Techniques to Recognize, Understand, and Resolve Conflict for Every Leader
Tuesday, February 23, 2016
Side-stepping conflict in the workplace is like playing that operation game, trying to not touch the sides when youíre attempting to extract the funny bone. Itís rigged to buzz. In fact, avoiding conflict, sweeping it under the rug, will simply help it fester and grow into something much more destructive than had you dealt with it head on.
An essential role of leadership is dealing with conflict. Working with people is complicated. People are complicated. That said great leaders: recognize, understand the nature, and bring swift and just resolutions to conflict. (Mike Myatt, 5 Keys of Dealing With Workplace Conflict, Forbes, Feb. 22, 2012, www.forbes.com).
Here are 8 tips to meet conflict head-on in your organization.
Recognize and Understand the Nature of Conflict:
1. Pay attention: Workplaces vibrate with energy. Even in high-stress environments, thereís a kind of buzz going that can be positive or negative. When morale is down, donít wait. Step up and start asking questions, digging deeper. Leaders need to be connected with their teams.
2. Listen: Stop. Listen to all parties, individually. Listen to understand, not to respond, formulate an argument and be right. Thereís a critical difference between understanding and responding. This will help you understand the conflict and nature of the conflict.
3. Take out the Emotion: As a leader, itís easy to confuse emotion with motivation. Emotions cannot drive decisions. A leader needs to be impartial and keep a cool head.
Bring Swift and Just Resolutions:
4. Gather involved parties: Again, give each party time to voice their concerns. This will also help leaders get a better hold on the problem. Moreover, the act of discussing conflict in the workplace in a civilized and healthy way will show employees that their concerns matter.
5. Set parameters: How can a leader keep things on track and not have a meeting like this get derailed by the squeakiest wheel? Define acceptable behavior. Create a framework for discussing conflict.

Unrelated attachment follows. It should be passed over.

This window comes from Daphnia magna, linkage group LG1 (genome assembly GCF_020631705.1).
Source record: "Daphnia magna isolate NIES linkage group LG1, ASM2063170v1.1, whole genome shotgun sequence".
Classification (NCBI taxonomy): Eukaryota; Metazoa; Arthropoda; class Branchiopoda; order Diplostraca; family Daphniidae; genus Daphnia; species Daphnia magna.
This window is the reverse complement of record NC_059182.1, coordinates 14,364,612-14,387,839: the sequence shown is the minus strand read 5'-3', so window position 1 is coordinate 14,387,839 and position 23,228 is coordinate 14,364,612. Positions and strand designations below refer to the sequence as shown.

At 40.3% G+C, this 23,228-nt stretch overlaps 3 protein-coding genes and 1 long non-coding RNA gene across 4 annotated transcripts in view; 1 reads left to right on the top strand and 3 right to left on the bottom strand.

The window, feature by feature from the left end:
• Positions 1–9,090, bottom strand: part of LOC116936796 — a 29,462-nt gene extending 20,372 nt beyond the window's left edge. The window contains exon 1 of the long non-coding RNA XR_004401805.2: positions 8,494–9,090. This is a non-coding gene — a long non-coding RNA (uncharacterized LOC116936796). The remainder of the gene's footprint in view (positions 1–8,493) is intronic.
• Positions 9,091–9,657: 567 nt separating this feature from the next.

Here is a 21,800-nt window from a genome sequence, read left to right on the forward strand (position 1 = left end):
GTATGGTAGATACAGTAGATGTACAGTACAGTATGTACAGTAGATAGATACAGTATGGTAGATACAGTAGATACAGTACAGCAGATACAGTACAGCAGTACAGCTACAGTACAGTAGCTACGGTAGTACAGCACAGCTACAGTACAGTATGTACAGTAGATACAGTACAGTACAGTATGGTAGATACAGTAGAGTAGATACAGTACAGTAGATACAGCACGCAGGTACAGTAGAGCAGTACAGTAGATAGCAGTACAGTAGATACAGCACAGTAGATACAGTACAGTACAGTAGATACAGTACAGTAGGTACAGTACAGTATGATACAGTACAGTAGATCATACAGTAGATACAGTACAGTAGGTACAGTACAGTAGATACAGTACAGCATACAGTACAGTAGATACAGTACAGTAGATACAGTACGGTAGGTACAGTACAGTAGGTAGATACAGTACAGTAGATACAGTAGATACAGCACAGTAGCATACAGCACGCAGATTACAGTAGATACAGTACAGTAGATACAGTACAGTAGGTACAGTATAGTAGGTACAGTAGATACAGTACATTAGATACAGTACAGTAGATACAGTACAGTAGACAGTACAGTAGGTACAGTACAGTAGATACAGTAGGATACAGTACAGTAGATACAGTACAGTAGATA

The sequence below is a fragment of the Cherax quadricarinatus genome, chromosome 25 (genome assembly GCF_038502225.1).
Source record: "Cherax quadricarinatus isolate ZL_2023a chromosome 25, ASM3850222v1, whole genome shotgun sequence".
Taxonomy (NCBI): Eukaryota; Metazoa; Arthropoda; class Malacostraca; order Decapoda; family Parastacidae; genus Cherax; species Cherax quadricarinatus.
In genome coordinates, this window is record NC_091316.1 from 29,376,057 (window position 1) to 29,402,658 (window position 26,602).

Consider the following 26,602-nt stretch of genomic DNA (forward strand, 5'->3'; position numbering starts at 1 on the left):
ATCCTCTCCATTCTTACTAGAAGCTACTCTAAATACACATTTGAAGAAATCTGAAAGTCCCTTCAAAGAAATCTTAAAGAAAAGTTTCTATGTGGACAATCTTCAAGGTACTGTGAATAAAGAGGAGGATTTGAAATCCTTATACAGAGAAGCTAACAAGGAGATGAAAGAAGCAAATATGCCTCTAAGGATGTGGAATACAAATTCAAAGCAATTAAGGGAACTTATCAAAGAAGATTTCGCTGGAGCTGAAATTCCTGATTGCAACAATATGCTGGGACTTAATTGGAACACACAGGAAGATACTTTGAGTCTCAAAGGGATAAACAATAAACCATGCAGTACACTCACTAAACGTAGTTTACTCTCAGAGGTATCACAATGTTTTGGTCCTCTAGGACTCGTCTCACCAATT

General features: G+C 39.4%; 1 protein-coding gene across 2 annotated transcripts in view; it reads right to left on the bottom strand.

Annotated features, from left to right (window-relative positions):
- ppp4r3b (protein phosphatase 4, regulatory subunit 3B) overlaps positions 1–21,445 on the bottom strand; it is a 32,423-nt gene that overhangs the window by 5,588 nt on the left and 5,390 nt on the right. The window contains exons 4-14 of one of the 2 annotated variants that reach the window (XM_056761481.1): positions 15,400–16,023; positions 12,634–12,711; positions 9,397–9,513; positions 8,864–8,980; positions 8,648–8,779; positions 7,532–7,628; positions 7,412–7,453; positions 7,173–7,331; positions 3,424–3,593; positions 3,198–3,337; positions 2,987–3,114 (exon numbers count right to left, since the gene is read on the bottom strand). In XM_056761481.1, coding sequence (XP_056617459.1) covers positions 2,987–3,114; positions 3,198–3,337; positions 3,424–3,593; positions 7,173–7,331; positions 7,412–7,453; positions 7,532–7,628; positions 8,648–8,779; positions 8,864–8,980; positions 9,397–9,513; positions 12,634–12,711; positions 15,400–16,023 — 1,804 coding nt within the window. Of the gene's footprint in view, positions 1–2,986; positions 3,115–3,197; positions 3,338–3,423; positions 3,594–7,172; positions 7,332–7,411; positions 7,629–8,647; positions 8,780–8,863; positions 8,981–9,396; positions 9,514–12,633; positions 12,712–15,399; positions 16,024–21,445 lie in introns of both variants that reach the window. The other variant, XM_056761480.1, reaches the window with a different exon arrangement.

a. Discuss the problem, not the person.
b. Focus on the future
c. Donít finger-point
d. State your case tactfully
Certainly, itís tough to keep peopleís emotions in check, but as a leader itís important to keep everyone on task. Through this process, youíre working to help them find common ground. asking the parties to express what they want and why. To get to this, you might need to sift through some emotion and anger. Then, as the negotiator, you can ask open-ended questions to get to the real problem: What about that bothered you so much? What about that was so important to you? Couch these questions with reasons for which youíre asking them!
6. Individual Motivation: Conflict often arises when an employee feels her path is being blocked. A leader helps her team achieve success and navigate obstacles. Prior to any resolution process, itís critical to understand the motivation of each team member.
7. Donít Put Off the Inevitable: An innocuous cut can turn into a festering sore. Recognize conflict and meet it head on. Certainly not every workplace conflict merits a long meeting, resolution process. However, when conflict arises, it needs to be addressed. Go back to step 2 before making decisions. Listen before you act.
8. Be Creative and Confident: Thatís why youíre in a management position. Things can be worked out, worked around, and your leadership is critical to move past conflict and get parties working to the organizationís goals.
Unless you work in a bubble, you will have to deal with conflict as a leader. Strengthening your conflict-resolution skills will be key to great leadership in your organization. These moments are opportunities for your team to strengthen and grow. Your team is counting on you to help them resolve problems and keep organizational morale up.
Tuesday, September 19, 2017
Wednesday, September 06, 2017
Tuesday, August 22, 2017
Tuesday, August 08, 2017
Tuesday, July 25, 2017
Tuesday, July 11, 2017
Tuesday, June 27, 2017
Tuesday, June 20, 2017